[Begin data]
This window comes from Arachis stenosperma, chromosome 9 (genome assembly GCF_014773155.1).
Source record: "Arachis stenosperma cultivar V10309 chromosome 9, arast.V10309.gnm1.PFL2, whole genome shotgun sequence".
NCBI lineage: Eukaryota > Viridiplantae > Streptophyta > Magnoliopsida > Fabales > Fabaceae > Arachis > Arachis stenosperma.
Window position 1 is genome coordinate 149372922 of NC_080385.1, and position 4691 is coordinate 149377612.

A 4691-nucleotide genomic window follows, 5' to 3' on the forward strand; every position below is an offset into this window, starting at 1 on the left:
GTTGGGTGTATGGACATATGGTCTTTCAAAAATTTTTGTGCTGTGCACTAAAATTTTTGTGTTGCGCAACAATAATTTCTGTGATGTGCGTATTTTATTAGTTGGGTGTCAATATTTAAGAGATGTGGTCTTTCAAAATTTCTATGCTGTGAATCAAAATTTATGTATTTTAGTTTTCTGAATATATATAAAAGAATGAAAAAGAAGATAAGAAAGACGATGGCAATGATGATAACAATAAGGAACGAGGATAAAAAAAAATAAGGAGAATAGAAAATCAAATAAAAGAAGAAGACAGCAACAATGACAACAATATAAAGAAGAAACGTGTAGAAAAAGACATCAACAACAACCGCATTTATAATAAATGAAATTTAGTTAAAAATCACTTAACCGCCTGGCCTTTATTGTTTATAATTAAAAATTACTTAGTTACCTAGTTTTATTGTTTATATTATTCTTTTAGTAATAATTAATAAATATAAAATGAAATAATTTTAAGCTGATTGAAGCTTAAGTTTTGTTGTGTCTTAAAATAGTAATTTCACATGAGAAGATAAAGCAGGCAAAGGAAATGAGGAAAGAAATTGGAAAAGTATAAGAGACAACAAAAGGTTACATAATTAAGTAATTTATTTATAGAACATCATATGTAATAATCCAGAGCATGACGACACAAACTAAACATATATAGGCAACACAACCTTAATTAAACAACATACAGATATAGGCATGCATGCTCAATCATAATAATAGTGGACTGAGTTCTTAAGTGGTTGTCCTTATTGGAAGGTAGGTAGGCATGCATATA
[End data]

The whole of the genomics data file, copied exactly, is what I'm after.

This window comes from Arachis stenosperma, chromosome 9 (genome assembly GCF_014773155.1).
Source record: "Arachis stenosperma cultivar V10309 chromosome 9, arast.V10309.gnm1.PFL2, whole genome shotgun sequence".
NCBI lineage: Eukaryota > Viridiplantae > Streptophyta > Magnoliopsida > Fabales > Fabaceae > Arachis > Arachis stenosperma.
Window position 1 is genome coordinate 149372922 of NC_080385.1, and position 4691 is coordinate 149377612.

A 4691-nucleotide genomic window follows, 5' to 3' on the forward strand; every position below is an offset into this window, starting at 1 on the left:
GTTGGGTGTATGGACATATGGTCTTTCAAAAATTTTTGTGCTGTGCACTAAAATTTTTGTGTTGCGCAACAATAATTTCTGTGATGTGCGTATTTTATTAGTTGGGTGTCAATATTTAAGAGATGTGGTCTTTCAAAATTTCTATGCTGTGAATCAAAATTTATGTATTTTAGTTTTCTGAATATATATAAAAGAATGAAAAAGAAGATAAGAAAGACGATGGCAATGATGATAACAATAAGGAACGAGGATAAAAAAAAATAAGGAGAATAGAAAATCAAATAAAAGAAGAAGACAGCAACAATGACAACAATATAAAGAAGAAACGTGTAGAAAAAGACATCAACAACAACCGCATTTATAATAAATGAAATTTAGTTAAAAATCACTTAACCGCCTGGCCTTTATTGTTTATAATTAAAAATTACTTAGTTACCTAGTTTTATTGTTTATATTATTCTTTTAGTAATAATTAATAAATATAAAATGAAATAATTTTAAGCTGATTGAAGCTTAAGTTTTGTTGTGTCTTAAAATAGTAATTTCACATGAGAAGATAAAGCAGGCAAAGGAAATGAGGAAAGAAATTGGAAAAGTATAAGAGACAACAAAAGGTTACATAATTAAGTAATTTATTTATAGAACATCATATGTAATAATCCAGAGCATGACGACACAAACTAAACATATATAGGCAACACAACCTTAATTAAACAACATACAGATATAGGCATGCATGCTCAATCATAATAATAGTGGACTGAGTTCTTAAGTGGTTGTCCTTATTGGAAGGTAGGTAGGCATGCATATA